Take one very versatile outfit you can layer with and super lightweight warmer stuff (I would take a lighter jacket for sure and layer it with long sleeve fine wool undergarmet for the evenings. take a lighter polarfleece vest if you have one, a teeshirt and a sleevless shirt. It would be great if all of these shirts, except the wool one were the outdoor version. they are lighter and dry fast and you can rinse them out at night if you need to and the’ll be dry. They also wick the sweat away when you wear them. You do not need extra sleeping stuff for two nights, just sleep in the shirt you didn wear much) Take light zip off pants and youre done. If you are not up super high in the mountains, I don’t think you will need gloves, just rough it, we are talking two nights. Maybe a little polarfleece hat if you tend to get cold on your head and doesnt weigh much. 

Seriously, your climbing pack is gonna be heavy enough (I know mine is!) so don’t stress it and don’t overpack! Girl your trip is gonna be awesome! Good on you!

Post # 22
Member
2247 posts
Buzzing bee
  • Wedding: August 2012

elliebee357 :  Gloves are not necessary, just nice to have at higher altitudes. The first time we climbed a 14-er, both D. H.  and I forgot gloves and it was below freezing for about half of our 7 hour hike. Our hands were red and stinging. 

Shesaidyes :  I agree! for 2 nights, you don’t need dedicated pajamas. Just wear the clothes you wore on your first day.

Fun tip: if it’s cold at night, stuff your outfit/clothes for the following day in the bottom of your sleeping bag over night; they’ll be nice warm in the morning and you won’t have to put on cold clothing in cold tent. 

Post # 23
Member
977 posts
Busy bee
  • Wedding: August 2017

elliebee357 :  you’ll have a blast!  Another keep warm at night tip is to boil water and put it in a Nalgene bottle and put it in your sleeping bag with you!

Post # 24
Member
150 posts
Blushing bee
  • Wedding: July 2014

Have fun!

If you don’t already have a pack and plan to buy one before you go, please, please, please load it up with weight at the store and go for a walk around (this is normal at every outdoor store I’ve been to, they have weighted bags you can put in the pack). You can (and should!) get one of the more experienced hikers to help you fit your pack so that the weight is on your hips, close to your body, and off your shoulders, but if the pack itself doens’t fit you well, you’ll never get it as comfy as if it does.

If you don’t already have broken in hiking shoes, I would honestly consider broken in runners if the terrain isn’t going to be too crazy/wet and you don’t have really weak ankles. Nothing ruins a trip faster than blisters from new shoes! They also make two-layer sockers which “guarantee” no blisters. I don’t know how well they work, but I’ve had good luck with them.

The only other thing I didn’t see mentioned (and I’m not sure if its at all relevant to where you are going) is to be bear aware (which will also help discourage other critters like raccoons if they are in the area). This means things like making noise as you hike (with 8 of you, you should be good!), having a food cache (an established camp should have something for this), and also making sure you don’t bring snacks or even scented things like toothpaste into your tent. If you’re in a pretty ‘camping-lite’ situation or sleeping in a cabin, this is less important, but I’m not quite sure what your situation is going to be and I’m from somewhere with a fair few bears, so we try and keep it in mind when we are out in more wild areas.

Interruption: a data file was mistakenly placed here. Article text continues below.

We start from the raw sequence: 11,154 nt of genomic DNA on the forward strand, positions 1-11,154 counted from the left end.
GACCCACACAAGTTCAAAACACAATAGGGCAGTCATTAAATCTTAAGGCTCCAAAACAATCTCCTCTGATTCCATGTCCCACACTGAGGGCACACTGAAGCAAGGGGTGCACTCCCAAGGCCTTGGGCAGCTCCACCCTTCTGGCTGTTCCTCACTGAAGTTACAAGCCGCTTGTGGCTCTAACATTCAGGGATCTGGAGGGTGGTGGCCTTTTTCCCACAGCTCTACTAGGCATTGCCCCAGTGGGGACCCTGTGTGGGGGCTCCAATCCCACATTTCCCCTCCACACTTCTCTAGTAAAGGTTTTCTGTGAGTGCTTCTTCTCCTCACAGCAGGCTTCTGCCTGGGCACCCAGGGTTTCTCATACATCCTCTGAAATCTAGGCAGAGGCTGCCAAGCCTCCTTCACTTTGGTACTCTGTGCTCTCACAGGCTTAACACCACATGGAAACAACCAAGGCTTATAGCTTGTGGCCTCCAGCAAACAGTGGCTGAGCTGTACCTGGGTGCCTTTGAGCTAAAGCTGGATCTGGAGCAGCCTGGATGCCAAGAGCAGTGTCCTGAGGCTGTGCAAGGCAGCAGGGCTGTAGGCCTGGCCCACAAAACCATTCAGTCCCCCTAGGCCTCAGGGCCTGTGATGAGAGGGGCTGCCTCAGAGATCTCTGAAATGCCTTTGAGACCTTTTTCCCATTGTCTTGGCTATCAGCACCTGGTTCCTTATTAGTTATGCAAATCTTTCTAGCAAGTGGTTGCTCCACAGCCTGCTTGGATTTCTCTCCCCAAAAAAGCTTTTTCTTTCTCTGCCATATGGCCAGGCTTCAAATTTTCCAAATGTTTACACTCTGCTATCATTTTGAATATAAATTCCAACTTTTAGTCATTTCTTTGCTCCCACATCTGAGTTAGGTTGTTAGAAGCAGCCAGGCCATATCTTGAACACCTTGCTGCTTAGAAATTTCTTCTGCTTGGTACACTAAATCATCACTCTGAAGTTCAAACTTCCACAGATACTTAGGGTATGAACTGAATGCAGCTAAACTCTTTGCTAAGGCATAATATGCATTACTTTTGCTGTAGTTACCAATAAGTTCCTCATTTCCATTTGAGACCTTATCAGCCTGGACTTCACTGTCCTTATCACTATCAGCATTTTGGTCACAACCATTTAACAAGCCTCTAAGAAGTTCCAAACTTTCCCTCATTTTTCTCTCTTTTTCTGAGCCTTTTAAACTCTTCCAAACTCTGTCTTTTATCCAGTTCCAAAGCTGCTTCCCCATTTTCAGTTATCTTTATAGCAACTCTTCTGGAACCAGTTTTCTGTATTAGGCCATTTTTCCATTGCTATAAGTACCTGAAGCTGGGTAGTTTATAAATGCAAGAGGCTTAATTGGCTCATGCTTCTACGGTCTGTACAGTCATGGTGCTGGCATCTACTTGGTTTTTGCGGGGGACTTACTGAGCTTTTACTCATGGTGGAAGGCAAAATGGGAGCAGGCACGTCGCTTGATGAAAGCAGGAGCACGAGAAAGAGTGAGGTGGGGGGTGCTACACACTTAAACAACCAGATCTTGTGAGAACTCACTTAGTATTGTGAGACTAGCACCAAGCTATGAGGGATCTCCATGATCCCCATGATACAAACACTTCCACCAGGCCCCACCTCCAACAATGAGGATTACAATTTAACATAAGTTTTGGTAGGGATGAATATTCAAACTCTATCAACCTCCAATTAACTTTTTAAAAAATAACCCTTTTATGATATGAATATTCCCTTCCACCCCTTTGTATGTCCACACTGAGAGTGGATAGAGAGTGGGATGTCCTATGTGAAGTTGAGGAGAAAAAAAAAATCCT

Have a blast and remember to take lots of pictures! 🙂

Post # 25
Member
93 posts
Worker bee
  • Wedding: April 2017

kittykatc :  I totally agree about the face wipes! We camp often in the summer and Darling Husband likes to go to places in the middle of nowhere (not even outhouses). Face wipes make me feel human again lol! I think I willl splurge on fancier ones after reading this though, I have been using the burt’s bees ones but something from Sephora would be lovely while camping 🙂

Post # 26
Member
13 posts
Newbee
  • Wedding: June 2019

redheadbride2016 :  Right?! I can go a long time without showering or using a proper toilet as long as I have my face wipes!

The ‘Stay Balanced’ ones from OLEHENRIKSEN are amazzzzing. One side is soft and the other side is textured so you actually get a good exfoliating scrub. I have dry and sensitive skin and they work great for me. Not over drying as long as you use some facial oil or moisturizer afterwards. And they smell really pleasant as well ☺️

Post # 27
Member
93 posts
Worker bee
  • Wedding: April 2017

kittykatc :  Oh I will check those out! I have been considering trying one of the new clinique types, they have 2 kinds out one is part of their pep-start line and another is a post workout face and body wipe that I thought would be good for camping 🙂

Post # 30
Member
2247 posts
Buzzing bee
  • Wedding: August 2012

elliebee357 :  Gorgeous photo! It sounds like you had a wonderful time. Welcome back!  laughing